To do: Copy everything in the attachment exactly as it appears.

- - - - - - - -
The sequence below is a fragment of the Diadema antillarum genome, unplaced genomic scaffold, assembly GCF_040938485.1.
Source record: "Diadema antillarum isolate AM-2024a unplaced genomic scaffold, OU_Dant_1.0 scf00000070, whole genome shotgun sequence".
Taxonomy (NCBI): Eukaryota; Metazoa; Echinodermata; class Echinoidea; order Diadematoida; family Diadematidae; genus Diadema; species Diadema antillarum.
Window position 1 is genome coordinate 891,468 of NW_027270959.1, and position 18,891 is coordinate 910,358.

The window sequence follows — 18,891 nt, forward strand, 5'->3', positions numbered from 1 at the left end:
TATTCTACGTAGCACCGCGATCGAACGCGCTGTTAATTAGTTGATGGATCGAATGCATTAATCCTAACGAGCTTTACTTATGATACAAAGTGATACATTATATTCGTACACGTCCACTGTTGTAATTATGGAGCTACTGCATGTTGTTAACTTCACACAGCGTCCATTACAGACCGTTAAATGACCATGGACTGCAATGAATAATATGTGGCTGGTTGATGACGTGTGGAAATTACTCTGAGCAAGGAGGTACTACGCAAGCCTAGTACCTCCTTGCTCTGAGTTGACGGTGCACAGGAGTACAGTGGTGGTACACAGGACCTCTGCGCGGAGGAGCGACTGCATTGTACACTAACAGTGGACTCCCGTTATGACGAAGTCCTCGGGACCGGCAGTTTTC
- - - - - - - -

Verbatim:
The sequence below is a fragment of the Diadema antillarum genome, unplaced genomic scaffold, assembly GCF_040938485.1.
Source record: "Diadema antillarum isolate AM-2024a unplaced genomic scaffold, OU_Dant_1.0 scf00000070, whole genome shotgun sequence".
Taxonomy (NCBI): Eukaryota; Metazoa; Echinodermata; class Echinoidea; order Diadematoida; family Diadematidae; genus Diadema; species Diadema antillarum.
Window position 1 is genome coordinate 891,468 of NW_027270959.1, and position 18,891 is coordinate 910,358.

The window sequence follows — 18,891 nt, forward strand, 5'->3', positions numbered from 1 at the left end:
TATTCTACGTAGCACCGCGATCGAACGCGCTGTTAATTAGTTGATGGATCGAATGCATTAATCCTAACGAGCTTTACTTATGATACAAAGTGATACATTATATTCGTACACGTCCACTGTTGTAATTATGGAGCTACTGCATGTTGTTAACTTCACACAGCGTCCATTACAGACCGTTAAATGACCATGGACTGCAATGAATAATATGTGGCTGGTTGATGACGTGTGGAAATTACTCTGAGCAAGGAGGTACTACGCAAGCCTAGTACCTCCTTGCTCTGAGTTGACGGTGCACAGGAGTACAGTGGTGGTACACAGGACCTCTGCGCGGAGGAGCGACTGCATTGTACACTAACAGTGGACTCCCGTTATGACGAAGTCCTCGGGACCGGCAGTTTTC